E. Additional Claims of National-Origin Discrimination

In addition, Gmyrek claims discrimination based on her Polish national origin because MetLife (1) ceased conducting business in Poland; (2) refused to cover the medical examination expenses incurred by one of Gmyrek's clients in Poland; (3) discontinued production of Polish-language sales brochures in 2000, which made Gmyrek's clients unhappy; and (4) did not provide Gmyrek with updated business cards after her business phone number was changed. None of these allegations rise to the level of an adverse employment action, because they do not constitute materially adverse changes in the terms and conditions of Gmyrek's employment. Gmyrek does not even purport to claim that the first two acts affected her. The third act -- the discontinuation of Polish-language sales brochures -- did not adversely affect Gmyrek's employment because Gmyrek admitted, and does not dispute, that she was able to sell life insurance policies to her Polish-speaking clients even after the brochures had run out. See Gmyrek Dep. 94-95. And the mere failure to provide updated business cards is not a materially adverse change in the terms and conditions of employment. See Nakis v. Potter, No. 01 Civ. 10047(HBP), 2004 WL 2903718, at *20 (S.D.N.Y. Dec. 15, 2004) ("[T]he delay in providing plaintiff with bathroom keys, telephone directories and business cards . . . do[es] not rise to the level of materially adverse changes in the terms and conditions of employment."). Accordingly, Gmyrek does not establish a prima facie case for any of these claims.*fn4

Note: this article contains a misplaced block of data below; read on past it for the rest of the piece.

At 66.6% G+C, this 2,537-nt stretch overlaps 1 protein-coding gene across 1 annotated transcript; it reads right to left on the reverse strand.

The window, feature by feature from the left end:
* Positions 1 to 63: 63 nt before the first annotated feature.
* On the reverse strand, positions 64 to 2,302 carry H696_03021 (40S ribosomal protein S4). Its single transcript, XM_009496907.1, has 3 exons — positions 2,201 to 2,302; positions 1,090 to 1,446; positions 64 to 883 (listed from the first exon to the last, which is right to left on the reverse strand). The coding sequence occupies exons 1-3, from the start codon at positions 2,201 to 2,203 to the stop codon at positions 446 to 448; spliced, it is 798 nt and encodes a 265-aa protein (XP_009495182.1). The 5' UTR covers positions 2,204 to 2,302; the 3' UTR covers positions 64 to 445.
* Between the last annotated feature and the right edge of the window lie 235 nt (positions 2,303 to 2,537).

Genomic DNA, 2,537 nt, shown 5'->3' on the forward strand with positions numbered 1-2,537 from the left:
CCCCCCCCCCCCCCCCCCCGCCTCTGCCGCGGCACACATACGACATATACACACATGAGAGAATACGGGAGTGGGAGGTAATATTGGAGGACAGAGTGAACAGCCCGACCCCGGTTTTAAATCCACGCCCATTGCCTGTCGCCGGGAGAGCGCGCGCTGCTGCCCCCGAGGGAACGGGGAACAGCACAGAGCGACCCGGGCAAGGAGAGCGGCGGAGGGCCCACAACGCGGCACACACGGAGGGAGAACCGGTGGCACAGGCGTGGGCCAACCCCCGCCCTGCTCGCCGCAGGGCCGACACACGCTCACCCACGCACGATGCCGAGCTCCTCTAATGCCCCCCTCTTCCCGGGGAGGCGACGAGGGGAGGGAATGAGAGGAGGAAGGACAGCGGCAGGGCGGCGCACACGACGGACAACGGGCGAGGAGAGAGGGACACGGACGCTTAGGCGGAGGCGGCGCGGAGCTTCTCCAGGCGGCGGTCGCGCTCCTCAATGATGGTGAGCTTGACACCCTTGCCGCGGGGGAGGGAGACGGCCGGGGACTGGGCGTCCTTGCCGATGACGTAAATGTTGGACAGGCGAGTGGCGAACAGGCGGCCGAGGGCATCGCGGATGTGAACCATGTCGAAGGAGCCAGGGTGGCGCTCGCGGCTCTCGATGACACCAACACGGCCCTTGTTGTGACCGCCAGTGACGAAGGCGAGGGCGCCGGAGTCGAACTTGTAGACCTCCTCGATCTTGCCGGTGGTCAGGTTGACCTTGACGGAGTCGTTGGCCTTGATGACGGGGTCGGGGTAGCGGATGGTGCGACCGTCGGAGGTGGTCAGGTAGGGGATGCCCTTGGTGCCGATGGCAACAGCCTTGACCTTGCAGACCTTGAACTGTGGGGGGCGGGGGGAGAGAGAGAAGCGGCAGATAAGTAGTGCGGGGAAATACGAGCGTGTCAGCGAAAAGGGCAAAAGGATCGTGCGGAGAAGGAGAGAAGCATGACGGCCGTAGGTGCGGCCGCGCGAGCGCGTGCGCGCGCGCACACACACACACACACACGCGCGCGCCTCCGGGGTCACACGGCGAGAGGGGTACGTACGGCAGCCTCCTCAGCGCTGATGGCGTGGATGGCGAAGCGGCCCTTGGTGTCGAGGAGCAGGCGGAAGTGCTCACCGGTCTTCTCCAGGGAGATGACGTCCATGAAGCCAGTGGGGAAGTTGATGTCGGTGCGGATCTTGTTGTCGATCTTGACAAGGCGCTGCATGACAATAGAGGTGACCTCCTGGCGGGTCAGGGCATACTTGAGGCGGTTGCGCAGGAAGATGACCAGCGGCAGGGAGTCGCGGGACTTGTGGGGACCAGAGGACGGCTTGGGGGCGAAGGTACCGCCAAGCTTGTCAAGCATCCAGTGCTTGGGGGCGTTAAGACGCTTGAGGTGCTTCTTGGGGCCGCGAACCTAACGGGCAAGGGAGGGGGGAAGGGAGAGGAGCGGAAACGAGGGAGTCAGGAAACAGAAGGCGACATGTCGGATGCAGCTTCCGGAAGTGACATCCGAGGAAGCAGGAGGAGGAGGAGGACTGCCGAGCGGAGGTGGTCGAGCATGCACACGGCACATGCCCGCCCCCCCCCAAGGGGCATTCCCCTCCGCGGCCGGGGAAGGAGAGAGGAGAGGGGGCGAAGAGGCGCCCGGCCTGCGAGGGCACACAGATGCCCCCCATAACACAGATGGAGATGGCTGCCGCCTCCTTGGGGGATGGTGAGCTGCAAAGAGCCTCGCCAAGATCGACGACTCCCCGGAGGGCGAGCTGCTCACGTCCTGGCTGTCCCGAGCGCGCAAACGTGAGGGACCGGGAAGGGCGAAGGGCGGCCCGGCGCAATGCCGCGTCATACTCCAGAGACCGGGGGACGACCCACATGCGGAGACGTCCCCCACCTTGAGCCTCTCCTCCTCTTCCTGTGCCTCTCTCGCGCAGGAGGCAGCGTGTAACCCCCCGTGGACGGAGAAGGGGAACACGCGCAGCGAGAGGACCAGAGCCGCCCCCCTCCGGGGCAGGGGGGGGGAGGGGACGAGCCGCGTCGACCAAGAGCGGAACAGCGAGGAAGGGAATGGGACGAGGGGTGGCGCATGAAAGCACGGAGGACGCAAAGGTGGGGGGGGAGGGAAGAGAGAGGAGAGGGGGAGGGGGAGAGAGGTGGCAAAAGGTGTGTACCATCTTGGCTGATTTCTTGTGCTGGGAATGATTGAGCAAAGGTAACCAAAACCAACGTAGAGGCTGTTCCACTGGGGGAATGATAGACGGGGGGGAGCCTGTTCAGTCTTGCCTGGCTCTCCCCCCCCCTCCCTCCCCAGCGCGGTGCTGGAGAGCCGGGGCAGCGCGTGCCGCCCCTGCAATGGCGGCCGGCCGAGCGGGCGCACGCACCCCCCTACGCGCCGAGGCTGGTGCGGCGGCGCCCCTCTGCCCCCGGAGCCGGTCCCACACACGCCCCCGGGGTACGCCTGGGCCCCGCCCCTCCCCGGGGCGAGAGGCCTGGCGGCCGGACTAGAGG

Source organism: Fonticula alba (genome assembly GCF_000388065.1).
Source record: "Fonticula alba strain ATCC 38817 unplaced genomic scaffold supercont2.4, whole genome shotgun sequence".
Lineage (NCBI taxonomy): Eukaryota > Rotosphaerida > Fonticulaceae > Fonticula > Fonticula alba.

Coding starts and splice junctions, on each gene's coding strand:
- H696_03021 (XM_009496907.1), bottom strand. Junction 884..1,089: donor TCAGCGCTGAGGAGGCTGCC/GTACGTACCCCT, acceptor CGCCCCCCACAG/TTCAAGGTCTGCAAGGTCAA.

F. Gmyrek's Other Claims

Gmyrek claims she was discriminated against because MetLife treated her "very badly," I. Pl. Br. 9; prevented her from successfully performing her job in 2002 because of construction in her office, see I Pl. Br. 4; stole the money from her policy renewals "81 times in 2001" and "228 times in 2002," I Pl. Br. 8-10; wrongfully rejected several of her policy applications; and mis-credited the commissions from a handful of other policy sales.*fn5

Gmyrek fails to establish a prima facie case with respect to any of these claims. Most do not constitute adverse employment actions, and in any event there is no evidence that any of the challenged actions occurred in circumstances giving rise to an inference of discrimination.*fn6

CONCLUSION

For the reasons set forth above, the motion for summary judgment is granted.*fn7

The Clerk is respectfully directed to enter judgment accordingly and close this case.

So ordered.

John Gleeson, U.S.D.J.